by Andrew J. Sammut, June 8, 2020

American soprano Kathryn Mueller sings music by Purcell, Bach and Handel on her new disc. (Photo by Jimmy Gibson)

Love and Loss: Songs and arias of Purcell, Bach and Handel. Kathryn Mueller, soprano. Self-released

American soprano Kathryn Mueller has performed and recorded with orchestras and chamber ensembles throughout the United States in repertoire ranging from Monteverdi’s Vespers to contemporary premieres. Her first solo recording focuses on music’s most basic subject and three of the Baroque era’s best-known composers. The songs, theatrical pieces, and cantata arias heard here are all scored for voice and continuo.

This clear-cut and intimate scoring reflects the soloist’s musical priorities. Mueller sings with a gentle timbre, clear diction, and uncluttered phrasing in introverted yet assured interpretations. Her delivery is consistently limpid and direct, indicating deliberate restraint and concern for the text. Purcell’s “She That Would Gain a Faithful Lover” advises girls to keep the guys guessing. Mueller’s reserved brand of wisdom here comes across as hard-won rather than just coquettish.

“Sweeter Than Roses,” composed by Purcell as incidental music for the play Pausanius, begins with a slow, moody minor-key recollection of a kiss followed by a fast, ornate depiction of the ensuing sensation. Mueller shapes Purcell’s many melodic curves to highlight the composer’s lyrical invention. Her ornaments are confident if similarly unflashy.

Arias from Bach’s sacred cantatas are slightly more spirited, but Mueller’s interpretations are less about hitting the back of the church than getting to the bottom of the text. “Öffne dich, mein ganzes Herze” from Nun komm der Heiden Heiland (BWV 61) talks about Jesus entering the speaker’s open heart. Mueller’s reading is more like a peek inside a private moment than a statement to the congregation. Her tone and phrasing also add an inwardly imploring quality to “Komm in mein Herzenhaus” from Ein feste Burg ist unser Gott (BWV 80). “Phoebus eilt” (from Bach’s secular wedding cantata Weichet nur betrübte Schatten, BWV 202) finds her gliding through long coloratura lines.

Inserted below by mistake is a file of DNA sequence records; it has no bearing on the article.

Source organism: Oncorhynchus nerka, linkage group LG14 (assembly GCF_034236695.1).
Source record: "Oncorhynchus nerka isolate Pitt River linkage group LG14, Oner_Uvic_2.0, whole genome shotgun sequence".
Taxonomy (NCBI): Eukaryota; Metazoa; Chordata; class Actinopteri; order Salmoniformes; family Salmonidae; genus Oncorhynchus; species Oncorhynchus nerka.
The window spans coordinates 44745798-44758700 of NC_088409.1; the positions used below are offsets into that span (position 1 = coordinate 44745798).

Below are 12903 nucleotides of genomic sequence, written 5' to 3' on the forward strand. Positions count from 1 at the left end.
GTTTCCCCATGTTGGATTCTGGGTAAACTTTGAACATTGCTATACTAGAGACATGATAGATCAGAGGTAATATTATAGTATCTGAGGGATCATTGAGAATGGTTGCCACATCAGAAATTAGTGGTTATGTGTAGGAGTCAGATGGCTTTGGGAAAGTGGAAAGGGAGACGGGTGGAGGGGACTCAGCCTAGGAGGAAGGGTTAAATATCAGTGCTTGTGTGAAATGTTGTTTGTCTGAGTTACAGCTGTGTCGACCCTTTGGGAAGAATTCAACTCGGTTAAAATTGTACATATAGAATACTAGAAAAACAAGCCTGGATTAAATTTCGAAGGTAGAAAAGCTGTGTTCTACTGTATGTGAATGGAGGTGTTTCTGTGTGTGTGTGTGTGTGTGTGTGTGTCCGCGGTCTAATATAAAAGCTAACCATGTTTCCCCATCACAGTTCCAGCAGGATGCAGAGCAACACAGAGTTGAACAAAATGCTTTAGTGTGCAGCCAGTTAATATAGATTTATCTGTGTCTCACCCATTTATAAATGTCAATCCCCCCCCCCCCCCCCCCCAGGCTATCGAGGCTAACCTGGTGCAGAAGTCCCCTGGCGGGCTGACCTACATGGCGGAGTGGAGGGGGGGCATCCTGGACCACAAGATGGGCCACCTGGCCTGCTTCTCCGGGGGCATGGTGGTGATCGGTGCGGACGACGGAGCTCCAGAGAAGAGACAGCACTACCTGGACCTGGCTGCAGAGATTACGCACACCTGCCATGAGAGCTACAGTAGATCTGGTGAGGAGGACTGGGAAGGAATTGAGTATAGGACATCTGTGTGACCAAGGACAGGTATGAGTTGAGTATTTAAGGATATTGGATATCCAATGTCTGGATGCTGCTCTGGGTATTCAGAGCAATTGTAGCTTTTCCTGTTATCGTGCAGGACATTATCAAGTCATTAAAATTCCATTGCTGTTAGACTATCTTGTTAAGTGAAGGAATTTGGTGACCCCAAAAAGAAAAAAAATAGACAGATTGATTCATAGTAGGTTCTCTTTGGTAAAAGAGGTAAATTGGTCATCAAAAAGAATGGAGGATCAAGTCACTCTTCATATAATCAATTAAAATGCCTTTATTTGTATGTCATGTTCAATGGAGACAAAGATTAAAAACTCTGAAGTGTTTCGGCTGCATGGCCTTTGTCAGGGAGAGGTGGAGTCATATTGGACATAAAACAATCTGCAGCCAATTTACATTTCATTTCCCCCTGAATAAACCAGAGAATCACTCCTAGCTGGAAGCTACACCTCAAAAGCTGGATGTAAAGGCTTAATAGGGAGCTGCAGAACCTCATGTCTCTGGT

Most of the Handel selections are taken from the composer’s early cantatas composed in Italy. Mueller conveys the pastoral informality of these works over their more extroverted semi-operatic side, showing plenty of polish and sheer beauty. High notes in “Intendi ben mio” are well-supported with a little lilt that provide a flirty edge. Mueller’s voice takes on added depth in “Ah! Crudele” from the cantata Armida Abbandonata (HWV 105). The distinctly Handelian flourishes that finish “Quel fior che all’alba” (a solo reworking for London audiences of an earlier Italian duet) flow sweetly and assertively. The opening notes of “Voglio darti” (from Quando sperasti o core, HWV 153) pop like silvery brass accents.

Keyboardist Jennifer Streeter subtly and effectively matches Mueller’s phrasing and sentiments. On most tracks, she performs on a dry, bright, unidentified model harpsichord placed behind the voice. Her spare voicings fill out rather than fill up the melodic line. She switches to organ for Bach’s sacred music. It takes the place of the obbligato violin in “Wer ein wahrer Christ will heißen” (from Wer sich selbst erhöhet, BWV 47), adding a unique color while clarifying contrapuntal interactions.

Two cellists are slightly more to the fore in the mix. Brent Wissick plays on most of the recital, carving out a dolorous ground bass for Purcell’s “What A Sad Fate” and switching to a touching gamba in his beloved “Fairest Isle” from King Arthur. Stephanie Vial performs the cello parts on four tracks, including a romping obbligato in “Phoebus eilt.” Violinist Nicholas DiEugenio is another sensitive partner isn “Süsse Stille” (HWV 205) from Handel’s Neun deutsche Arien. This rare example of Handel writing in German and on a religious subject is another standout track illustrating the disc’s intimacy and refinement.

Andrew J. Sammut has written about Baroque music and hot jazz for All About Jazz, Boston Classical Review, The Boston Musical Intelligencer, Early Music America, the IAJRC Journal, and his own blog. He also works as a freelance copy editor and writer and lives in Cambridge, MA, with his wife and dog.

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